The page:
• Information on body composition was not available in the OAI datasets. Therefore, it is unclear whether changes in body weight were associated with changes in fat mass and/or lean mass.

CLINICAL IMPLICATIONS

This study demonstrated a positive dose-response association between percent body weight change from baseline and the risk of knee replacement or hip replacement (in hips that were persistently painful), regardless of baseline BMI. More specifically, every 1% weight loss was associated with a 2% reduced risk of knee replacement in people with or at risk of clinically significant knee OA, and a 3% reduced risk of hip replacement in people who had one or more persistently painful hips at baseline.

These results are supported by previous research demonstrating a dose-response relationship in patients with knee OA, whereby a loss of ≥5% of body weight was associated with positive changes in clinical and mechanistic outcomes, and clinically important benefits continued to increase with weight loss of 5-10%, 10-20%, and >20% of body weight (4).

The mechanisms underlying the potential clinical benefits of weight loss in patients with knee and hip OA who are overweight or obese are likely multifactorial. This includes both mechanical (e.g. decreased joint load) and systemic factors (e.g. decreased production and release of cytokines and adipokines by adipose tissue which promote low-grade systemic inflammation) (1). This is in addition to the many other known benefits of weight loss such as reducing the risk of cardiovascular disease, diabetes, etc.

Consequently, clinical guidelines commonly recommend weight loss in patients with OA who are overweight or obese (2,3). Weight loss is typically recommended in individuals presenting with symptomatic OA and a BMI ≥25 kg/m², and weight loss interventions should comprise a combination of dietary advice and exercise (5). However, care should be taken when advising weight loss in older people (aged >65 years) to ensure the maintenance of lean body mass and bone density (5).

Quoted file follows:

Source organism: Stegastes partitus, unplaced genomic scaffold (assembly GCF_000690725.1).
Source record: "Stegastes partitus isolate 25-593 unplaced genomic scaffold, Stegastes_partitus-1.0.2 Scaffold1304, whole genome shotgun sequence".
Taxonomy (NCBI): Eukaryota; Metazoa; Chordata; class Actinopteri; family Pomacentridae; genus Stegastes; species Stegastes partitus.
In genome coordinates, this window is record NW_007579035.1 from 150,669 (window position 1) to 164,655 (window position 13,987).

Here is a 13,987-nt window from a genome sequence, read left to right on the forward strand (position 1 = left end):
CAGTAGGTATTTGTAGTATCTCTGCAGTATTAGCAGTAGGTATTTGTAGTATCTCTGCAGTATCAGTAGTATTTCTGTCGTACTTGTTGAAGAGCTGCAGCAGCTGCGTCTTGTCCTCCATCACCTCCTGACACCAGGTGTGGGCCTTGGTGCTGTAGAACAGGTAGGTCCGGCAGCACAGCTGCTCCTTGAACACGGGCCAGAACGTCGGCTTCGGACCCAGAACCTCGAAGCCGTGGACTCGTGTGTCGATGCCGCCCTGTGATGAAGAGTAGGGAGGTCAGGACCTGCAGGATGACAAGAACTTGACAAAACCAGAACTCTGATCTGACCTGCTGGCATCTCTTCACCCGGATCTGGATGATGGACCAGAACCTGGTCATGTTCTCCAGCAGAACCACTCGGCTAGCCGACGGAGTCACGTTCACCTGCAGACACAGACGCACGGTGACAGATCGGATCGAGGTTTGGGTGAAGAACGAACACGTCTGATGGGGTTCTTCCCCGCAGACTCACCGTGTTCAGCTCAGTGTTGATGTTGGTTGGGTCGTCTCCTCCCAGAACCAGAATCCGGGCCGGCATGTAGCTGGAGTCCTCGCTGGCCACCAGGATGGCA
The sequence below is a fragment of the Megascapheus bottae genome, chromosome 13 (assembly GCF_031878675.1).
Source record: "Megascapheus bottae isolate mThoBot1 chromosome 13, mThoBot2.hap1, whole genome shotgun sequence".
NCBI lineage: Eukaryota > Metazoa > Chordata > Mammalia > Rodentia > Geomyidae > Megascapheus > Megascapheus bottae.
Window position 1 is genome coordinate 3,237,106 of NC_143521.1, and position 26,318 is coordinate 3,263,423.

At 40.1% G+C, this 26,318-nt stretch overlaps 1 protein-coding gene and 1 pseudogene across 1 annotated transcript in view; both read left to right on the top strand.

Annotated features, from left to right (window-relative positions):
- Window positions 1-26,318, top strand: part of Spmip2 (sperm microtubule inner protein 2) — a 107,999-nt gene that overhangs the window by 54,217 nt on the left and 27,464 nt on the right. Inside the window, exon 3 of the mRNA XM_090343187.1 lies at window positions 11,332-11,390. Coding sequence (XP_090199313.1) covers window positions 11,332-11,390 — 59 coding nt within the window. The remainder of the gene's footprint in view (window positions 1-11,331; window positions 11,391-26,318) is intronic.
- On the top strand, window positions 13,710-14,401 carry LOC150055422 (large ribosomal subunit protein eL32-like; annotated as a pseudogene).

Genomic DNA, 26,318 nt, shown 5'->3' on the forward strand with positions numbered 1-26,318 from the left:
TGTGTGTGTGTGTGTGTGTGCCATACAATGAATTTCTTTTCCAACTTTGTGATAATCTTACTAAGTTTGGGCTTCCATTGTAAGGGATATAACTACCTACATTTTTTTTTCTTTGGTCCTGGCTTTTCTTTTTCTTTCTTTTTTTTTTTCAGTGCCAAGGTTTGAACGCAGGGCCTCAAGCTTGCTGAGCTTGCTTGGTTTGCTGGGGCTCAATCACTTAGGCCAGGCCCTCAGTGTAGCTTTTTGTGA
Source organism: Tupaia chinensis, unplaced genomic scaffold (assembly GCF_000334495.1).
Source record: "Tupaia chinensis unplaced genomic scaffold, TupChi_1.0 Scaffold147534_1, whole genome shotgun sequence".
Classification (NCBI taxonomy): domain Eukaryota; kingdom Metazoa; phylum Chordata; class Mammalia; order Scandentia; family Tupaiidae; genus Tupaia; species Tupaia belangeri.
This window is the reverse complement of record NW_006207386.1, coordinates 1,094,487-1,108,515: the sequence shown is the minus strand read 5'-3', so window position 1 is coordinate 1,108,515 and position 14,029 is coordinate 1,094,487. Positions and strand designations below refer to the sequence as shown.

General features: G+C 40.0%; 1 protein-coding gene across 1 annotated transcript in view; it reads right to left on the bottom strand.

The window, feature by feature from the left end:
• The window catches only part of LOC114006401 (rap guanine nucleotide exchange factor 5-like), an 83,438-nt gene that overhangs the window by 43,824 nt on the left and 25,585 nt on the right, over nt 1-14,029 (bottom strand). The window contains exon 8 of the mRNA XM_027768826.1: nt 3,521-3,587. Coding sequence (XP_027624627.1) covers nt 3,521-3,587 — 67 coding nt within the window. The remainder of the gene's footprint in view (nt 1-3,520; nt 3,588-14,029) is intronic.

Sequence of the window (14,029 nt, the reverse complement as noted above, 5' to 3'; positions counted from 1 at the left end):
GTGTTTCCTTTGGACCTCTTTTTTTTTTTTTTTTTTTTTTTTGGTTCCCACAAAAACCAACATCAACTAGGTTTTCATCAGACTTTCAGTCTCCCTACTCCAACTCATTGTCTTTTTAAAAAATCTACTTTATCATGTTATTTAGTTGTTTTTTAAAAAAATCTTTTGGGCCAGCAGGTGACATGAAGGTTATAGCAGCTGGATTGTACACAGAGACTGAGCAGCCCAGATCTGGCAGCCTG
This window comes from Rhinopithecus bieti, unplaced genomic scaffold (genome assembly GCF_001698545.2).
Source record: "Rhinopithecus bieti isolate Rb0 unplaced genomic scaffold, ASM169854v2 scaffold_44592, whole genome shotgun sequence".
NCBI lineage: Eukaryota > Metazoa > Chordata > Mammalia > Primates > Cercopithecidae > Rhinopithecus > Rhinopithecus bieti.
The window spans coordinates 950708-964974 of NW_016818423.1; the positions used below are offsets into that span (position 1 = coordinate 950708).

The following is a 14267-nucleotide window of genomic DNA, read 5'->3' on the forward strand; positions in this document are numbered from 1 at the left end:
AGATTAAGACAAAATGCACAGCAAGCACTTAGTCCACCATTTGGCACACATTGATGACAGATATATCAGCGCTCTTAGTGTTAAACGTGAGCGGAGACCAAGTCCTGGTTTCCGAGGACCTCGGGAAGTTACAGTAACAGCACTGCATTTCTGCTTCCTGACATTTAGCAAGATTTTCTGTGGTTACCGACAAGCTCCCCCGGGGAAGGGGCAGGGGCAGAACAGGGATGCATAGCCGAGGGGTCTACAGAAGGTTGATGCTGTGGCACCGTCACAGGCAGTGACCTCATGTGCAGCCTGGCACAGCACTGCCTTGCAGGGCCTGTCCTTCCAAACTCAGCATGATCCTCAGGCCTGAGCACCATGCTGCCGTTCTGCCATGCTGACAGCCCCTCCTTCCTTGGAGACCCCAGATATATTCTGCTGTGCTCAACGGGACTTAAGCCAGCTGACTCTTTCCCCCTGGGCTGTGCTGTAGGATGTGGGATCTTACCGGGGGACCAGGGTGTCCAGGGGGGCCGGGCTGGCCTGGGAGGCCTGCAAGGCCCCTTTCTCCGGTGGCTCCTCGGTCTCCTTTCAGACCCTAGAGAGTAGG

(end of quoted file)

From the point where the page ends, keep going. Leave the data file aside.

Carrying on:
+STUDY REFERENCE

Salis Z, Sainsbury A, Keen H, Gallego B, Jin X (2022) Weight loss is associated with reduced risk of knee and hip replacement: a survival analysis using Osteoarthritis Initiative data. International Journal of Obesity, 46(4), 874-884.

SUPPORTING REFERENCE

  1. Berenbaum, F., Wallace, I.J., Lieberman, D.E. and Felson, D.T., 2018. Modern-day environmental factors in the pathogenesis of osteoarthritis. Nature Reviews Rheumatology, 14(11), pp.674-681.
  2. Kolasinski, S.L., Neogi, T., Hochberg, M.C., Oatis, C., Guyatt, G., Block, J., Callahan, L., Copenhaver, C., Dodge, C., Felson, D. and Gellar, K., 2020. 2019 American College of Rheumatology/Arthritis Foundation guideline for the management of osteoarthritis of the hand, hip, and knee. Arthritis & Rheumatology, 72(2), pp.220-233.
  3. The National Institute for Health and Care Excellence, 2014. Osteoarthritis: Care and Management—Clinical Guideline. National Institute for Health and Care Excellence: London, UK.
  4. Messier, S.P., Resnik, A.E., Beavers, D.P., Mihalko, S.L., Miller, G.D., Nicklas, B.J., DeVita, P., Hunter, D.J., Lyles, M.F., Eckstein, F. and Guermazi, A., 2018. Intentional weight loss in overweight and obese patients with knee osteoarthritis: is more better? Arthritis care & research, 70(11), pp.1569-1575.
  5. Royal Australian College of General Practitioners, 2018. Guideline for the Management of Knee and Hip Osteoarthritis, 2nd ed.; Royal Australian College of General Practitioners: Melbourne, Australia.
Weight loss is associated… By Dr Anthony Teoli